author rights

Authorship of a scientific article is associated with certain intellectual property rights, protected within the framework of copyright laws. The details of such laws vary between one jurisdiction and another, although they are normally accommodated satisfactorily by traditional practices in scientific publishing. With new approaches to publication, including preprint publication, self-archiving and open-access dissemination, new practices are arising with respect to copyright and licensing arrangements. On this page we provide details of the rights of an author who publishes in an IUCr journal.

Under the most widespread international agreement, the Berne Convention, copyright in an article automatically belongs to the creator or creators of the article, except for works performed 'for hire', in which case the employer or funding body may own the copyright in the work. Whether authors publish their article behind a paywall or as an open-access article, the IUCr does not require authors to transfer copyright. Instead, we offer authors the option to agree either a licence to publish or a CC-BY open-access licence.

Author rights prior to acceptance

Although authors retain full rights over their article prior to its acceptance for publication, there is a normal standard of good behaviour to safeguard the journal's investment of resources in peer review, and the confidentiality of the submitted article while it is in an unfinished form. Therefore, provided the authors acknowledge that the article has been submitted for publication in an IUCr journal, they may:

  • share print or electronic copies of the article with colleagues;
  • post an electronic version of the article on their personal website, their employer's website/repository and on free public servers (including preprint servers) in their subject area.

Author rights after acceptance

Licence to publish

Authors agreeing to a licence to publish will not be asked to transfer copyright to the IUCr. Under the licence, the IUCr handles direct requests by third parties to re-use the article in whole or in part.

Note that for a multi-author article, only one author need agree to the licence to publish, but that agreement is on behalf of all named authors. It is the responsibility of the author who submits the article to obtain the consent of fellow authors to act as their agent in this respect.

Authors retain the right to re-use the article, as long as it is not sold or reproduced, in whole or in part, for commercial purposes, i.e. for monetary gain on the authors' account or on that of a third party, or for indirect financial gain by a commercial entity.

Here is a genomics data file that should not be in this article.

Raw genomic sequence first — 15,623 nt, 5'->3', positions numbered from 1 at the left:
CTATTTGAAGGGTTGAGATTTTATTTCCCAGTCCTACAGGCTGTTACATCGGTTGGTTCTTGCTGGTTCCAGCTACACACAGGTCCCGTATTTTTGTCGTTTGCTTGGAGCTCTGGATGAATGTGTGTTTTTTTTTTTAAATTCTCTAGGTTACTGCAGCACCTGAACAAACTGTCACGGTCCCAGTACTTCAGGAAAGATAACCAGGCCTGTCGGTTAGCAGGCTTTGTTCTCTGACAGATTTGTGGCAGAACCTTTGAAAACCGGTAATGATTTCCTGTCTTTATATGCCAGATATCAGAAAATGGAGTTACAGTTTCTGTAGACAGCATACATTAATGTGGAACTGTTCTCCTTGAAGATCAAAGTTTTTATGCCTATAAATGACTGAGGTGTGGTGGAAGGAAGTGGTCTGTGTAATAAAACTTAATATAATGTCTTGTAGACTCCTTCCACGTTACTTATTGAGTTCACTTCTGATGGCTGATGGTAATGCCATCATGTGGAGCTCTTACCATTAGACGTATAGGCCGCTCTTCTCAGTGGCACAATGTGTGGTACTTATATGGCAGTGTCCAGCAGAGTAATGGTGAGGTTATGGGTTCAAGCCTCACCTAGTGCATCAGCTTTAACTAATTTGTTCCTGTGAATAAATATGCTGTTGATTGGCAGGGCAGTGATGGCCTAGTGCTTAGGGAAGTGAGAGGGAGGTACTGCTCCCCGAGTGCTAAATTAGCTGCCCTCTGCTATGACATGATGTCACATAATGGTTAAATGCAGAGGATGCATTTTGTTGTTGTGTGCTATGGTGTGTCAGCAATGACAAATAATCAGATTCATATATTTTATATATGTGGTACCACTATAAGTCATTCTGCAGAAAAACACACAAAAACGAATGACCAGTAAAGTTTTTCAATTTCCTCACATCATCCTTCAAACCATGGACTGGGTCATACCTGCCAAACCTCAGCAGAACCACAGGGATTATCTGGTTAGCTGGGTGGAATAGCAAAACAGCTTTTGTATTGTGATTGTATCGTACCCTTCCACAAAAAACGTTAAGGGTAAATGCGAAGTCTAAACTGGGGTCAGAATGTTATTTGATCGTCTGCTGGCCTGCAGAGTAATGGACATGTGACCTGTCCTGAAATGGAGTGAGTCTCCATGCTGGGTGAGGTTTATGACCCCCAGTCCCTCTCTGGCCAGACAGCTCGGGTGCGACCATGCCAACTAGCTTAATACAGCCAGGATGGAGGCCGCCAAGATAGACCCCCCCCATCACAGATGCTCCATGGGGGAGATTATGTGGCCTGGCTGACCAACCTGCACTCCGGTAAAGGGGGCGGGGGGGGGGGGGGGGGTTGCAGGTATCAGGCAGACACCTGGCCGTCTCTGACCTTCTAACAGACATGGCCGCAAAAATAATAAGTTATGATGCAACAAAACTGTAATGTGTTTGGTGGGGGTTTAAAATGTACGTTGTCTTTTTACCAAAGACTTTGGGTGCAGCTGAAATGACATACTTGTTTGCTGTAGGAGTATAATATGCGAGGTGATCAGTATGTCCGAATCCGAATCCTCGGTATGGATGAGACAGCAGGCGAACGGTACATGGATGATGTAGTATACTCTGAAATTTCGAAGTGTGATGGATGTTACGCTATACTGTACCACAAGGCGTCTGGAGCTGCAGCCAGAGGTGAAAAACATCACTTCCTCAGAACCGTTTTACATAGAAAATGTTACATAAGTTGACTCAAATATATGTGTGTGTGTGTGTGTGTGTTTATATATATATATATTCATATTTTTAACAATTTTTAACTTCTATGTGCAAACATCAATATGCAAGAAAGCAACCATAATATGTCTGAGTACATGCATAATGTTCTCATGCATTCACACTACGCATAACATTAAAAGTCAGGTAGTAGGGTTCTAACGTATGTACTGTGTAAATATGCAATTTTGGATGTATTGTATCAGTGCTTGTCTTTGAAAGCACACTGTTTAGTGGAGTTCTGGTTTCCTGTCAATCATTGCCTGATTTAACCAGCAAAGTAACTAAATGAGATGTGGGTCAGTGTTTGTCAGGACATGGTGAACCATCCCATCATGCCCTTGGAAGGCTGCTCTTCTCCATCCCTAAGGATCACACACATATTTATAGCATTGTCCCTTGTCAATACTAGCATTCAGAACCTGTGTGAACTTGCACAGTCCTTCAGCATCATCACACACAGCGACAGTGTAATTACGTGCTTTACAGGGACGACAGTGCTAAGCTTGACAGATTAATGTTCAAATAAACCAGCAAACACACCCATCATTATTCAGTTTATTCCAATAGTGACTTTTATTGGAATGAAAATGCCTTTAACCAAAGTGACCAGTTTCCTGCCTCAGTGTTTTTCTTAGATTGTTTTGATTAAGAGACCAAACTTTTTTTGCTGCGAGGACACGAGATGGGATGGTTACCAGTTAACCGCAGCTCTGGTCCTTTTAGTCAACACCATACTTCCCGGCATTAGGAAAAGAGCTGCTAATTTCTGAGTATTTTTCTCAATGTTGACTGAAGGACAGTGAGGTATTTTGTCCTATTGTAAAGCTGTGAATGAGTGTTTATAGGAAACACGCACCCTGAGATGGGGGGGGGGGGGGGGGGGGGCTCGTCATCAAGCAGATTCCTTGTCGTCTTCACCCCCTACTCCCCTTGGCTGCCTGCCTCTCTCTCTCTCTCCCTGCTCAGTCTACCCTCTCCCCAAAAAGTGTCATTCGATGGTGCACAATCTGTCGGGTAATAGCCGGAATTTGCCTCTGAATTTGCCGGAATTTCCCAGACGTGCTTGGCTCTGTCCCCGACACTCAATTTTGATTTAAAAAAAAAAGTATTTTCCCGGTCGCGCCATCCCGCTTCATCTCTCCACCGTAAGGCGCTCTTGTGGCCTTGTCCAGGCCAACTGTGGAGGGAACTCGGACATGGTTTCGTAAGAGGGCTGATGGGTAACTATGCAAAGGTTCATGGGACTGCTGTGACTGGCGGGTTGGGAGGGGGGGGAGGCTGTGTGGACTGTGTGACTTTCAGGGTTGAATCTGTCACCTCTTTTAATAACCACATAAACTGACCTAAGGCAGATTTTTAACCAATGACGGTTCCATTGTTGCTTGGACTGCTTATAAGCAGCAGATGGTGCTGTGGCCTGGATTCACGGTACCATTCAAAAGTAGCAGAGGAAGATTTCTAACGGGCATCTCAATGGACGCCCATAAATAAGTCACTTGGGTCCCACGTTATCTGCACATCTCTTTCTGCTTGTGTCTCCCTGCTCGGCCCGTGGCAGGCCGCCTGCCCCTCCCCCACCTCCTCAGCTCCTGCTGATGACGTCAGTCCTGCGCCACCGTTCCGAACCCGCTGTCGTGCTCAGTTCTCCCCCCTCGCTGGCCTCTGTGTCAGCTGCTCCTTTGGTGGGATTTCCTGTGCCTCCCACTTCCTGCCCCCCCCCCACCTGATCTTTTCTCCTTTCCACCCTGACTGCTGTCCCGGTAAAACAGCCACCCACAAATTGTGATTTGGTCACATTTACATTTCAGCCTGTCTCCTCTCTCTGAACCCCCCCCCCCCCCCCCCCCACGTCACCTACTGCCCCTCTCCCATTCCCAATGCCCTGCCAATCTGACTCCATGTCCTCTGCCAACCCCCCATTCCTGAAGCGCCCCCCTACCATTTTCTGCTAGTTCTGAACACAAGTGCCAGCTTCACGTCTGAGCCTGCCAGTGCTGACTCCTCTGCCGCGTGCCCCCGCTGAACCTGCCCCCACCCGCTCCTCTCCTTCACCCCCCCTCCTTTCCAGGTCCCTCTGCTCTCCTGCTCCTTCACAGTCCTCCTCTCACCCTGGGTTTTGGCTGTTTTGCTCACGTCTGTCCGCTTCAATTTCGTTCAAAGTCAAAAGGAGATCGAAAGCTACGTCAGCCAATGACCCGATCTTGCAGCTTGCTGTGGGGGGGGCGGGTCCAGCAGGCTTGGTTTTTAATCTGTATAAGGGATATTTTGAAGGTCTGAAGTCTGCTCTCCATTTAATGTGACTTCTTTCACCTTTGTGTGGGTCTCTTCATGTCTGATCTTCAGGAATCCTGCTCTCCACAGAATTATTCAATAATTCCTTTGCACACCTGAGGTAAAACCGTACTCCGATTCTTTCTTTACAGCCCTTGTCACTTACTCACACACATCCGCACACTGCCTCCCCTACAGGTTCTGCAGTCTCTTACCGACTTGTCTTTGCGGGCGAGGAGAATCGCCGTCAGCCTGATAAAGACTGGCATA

Provided that a full bibliographic reference to the article as published in an IUCr journal is made, authors may, without without needing to seek permission from the IUCr:

  • Share print or electronic copies of the article with colleagues.
  • Use all or part of the article and abstract, without revision or modification, in theses and/or dissertations, in personal compilations or other publications of their own work (and may receive a royalty or other payment for such work).
  • Use the article within their employer's institution or company for educational or research purposes, including use in course packs.
  • Post a copy of the author accepted manuscript on their own personal website, on their employer's website/repository and on not-for-profit repositories in their subject area. The site must give full attribution to the article and must provide a permanent link from the posting to the final published article on the IUCr website. A CC-BY licence may be applied to the author accepted manuscript, as required by some funders.
  • Post an authorised electronic reprint of the article on their own personal website, on their employer's website/repository and on not-for-profit repositories in their subject area. The site must give full attribution to the article and must provide a permanent link from the posting to the final published article on the IUCr website.
In the above, the author accepted manuscript is the version of the manuscript that has been peer reviewed and accepted for publication, but does not include any corrections made during technical editing and production of the article. In contrast, the authorised electronic reprint is based on the final published version of the article as it appears in the journal. It is automatically made available to authors upon publication of their article, or may subsequently be requested from the IUCr. It includes a cover sheet displaying the full bibliographic reference of the published article and conditions of re-use, and is overstamped with an 'electronic reprint' watermark. Where possible, we recommend posting of the authorised electronic reprint.

Open access

Authors of open-access articles will not be asked to transfer copyright to the IUCr, but will instead be asked to agree to an open-access licence. This licence is a Creative Commons Attribution (CC-BY) Licence, which provides for the re-use of the article in whole or part provided there is attribution for the article.

Supplementary materials and supporting data

It is the practice of IUCr journals to provide free access to all supplementary materials and supporting data files deposited with a published article. Licencing of supplementary materials that represent an author's creative work (e.g. mathematical appendices, extended discussion, additional figures) follows that of the primary article. Copyright protection is not extended to files of scientific data (e.g. structural data CIFs, structure factors, primary diffraction images), and such data sets may be used freely for bona fide research purposes within the scientific community so long as proper attribution is given to the source from which they were obtained.

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